Minnesota’s Lemon Law: An Overview

Most people use the term “lemon” to describe any vehicle that has repeated problems. But in Minnesota the “lemon law’ is a statute that protects buyers of new vehicles that have problems that can’t be fixed.

There are five basic elements to a lemon law claim in Minnesota:

  • (1) The defect has to arise and be reported to the manufacturer or authorized dealer within two years of the date of purchase or within the term of the manufacturer’s warranty, whichever date is earlier. Although there are certain circumstances where this time period can be extended, in general, the lemon law doesn’t protect you against problems that crop up after two years.
  • (2) You have to give the manufacturer a reasonable opportunity to fix the defect. If you’ve given the manufacturer four or more opportunities to fix the same problem, or if they’ve had your vehicle for 30 or more days, the law presumes that they have had a reasonable opportunity to fix the issue. On one of these attempts, you have to give the manufacturer written notice of the problems. Also, if the problem affects the steering or braking systems, you may only have to allow one repair attempt.
  • (3) The defect has to still be present after the manufacturer has had a reasonable opportunity to fix it. In Minnesota, at least, the court is going to want to know whether there is still a problem.
  • (4) The problem has to substantially impair the use or value of the vehicle. This is a subjective test that is fact-specific and is usually decided on a case-by-case basis.
  • (5) The defect can’t be caused by your negligence or misuse of the vehicle. You can’t abuse or neglect your vehicle and then blame the manufacturer for not being able to fix it.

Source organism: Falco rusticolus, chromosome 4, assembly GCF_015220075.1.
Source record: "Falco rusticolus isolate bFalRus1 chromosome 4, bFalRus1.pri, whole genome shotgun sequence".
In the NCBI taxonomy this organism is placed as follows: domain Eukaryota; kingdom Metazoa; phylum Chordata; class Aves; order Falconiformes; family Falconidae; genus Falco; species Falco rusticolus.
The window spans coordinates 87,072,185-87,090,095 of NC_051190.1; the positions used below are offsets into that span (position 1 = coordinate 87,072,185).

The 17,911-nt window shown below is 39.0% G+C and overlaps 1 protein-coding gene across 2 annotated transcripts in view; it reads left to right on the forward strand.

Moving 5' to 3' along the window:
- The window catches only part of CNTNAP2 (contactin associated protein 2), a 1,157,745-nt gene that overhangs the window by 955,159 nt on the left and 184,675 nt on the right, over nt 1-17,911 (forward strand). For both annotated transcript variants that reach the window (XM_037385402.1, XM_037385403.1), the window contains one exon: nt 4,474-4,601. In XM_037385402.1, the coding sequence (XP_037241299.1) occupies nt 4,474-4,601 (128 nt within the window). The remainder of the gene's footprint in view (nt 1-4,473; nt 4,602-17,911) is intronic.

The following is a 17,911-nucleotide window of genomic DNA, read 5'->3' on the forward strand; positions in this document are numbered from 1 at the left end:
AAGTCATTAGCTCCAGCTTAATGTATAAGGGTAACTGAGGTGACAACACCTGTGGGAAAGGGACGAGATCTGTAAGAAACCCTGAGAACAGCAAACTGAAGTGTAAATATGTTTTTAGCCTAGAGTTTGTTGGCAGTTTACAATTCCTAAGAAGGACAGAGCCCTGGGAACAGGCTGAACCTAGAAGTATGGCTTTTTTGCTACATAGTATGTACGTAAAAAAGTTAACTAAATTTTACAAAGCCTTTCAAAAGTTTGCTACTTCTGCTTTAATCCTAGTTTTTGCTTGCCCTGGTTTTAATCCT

Before starting a lawsuit under Minnesota’s lemon law, you have to engage in an Alternative Dispute Resolution process if the manufacturer offers one. The manufacturer of your vehicle will be able to give you information about their informal dispute process. This ADR process is not binding, though, and you can bring a lawsuit in court if you believe the ADR result is unjust.

If you bring a successful lemon law claim, you have the choice of a refund or replacement. The refund has to include the full purchase price of the vehicle, although there may be an offset for the mileage you’ve driven the vehicle. If you elect a replacement vehicle, it has to be one of comparable to the one you’re returning. In addition, the manufacturer has to pay for your attorney fees and costs for bringing the lawsuit. This is important because most lemon law attorneys are able to take the case on a contingency fee, where you pay no attorney fees out of pocket.

Prior accident used vehicles: what you need to know

One of the most serious types of auto fraud is the concealment of a vehicle’s prior accident history. A previous wreck will negatively affect a vehicle in three main ways:

  • Diminished value: A vehicle with a prior accident history will almost always be worth less than a clean vehicle. The reason is simple: most people won’t buy a vehicle with a prior accident, and they definitely won’t pay clean retail price for it. Depending on the circumstances, a prior accident may diminish a vehicle’s value by fifty percent.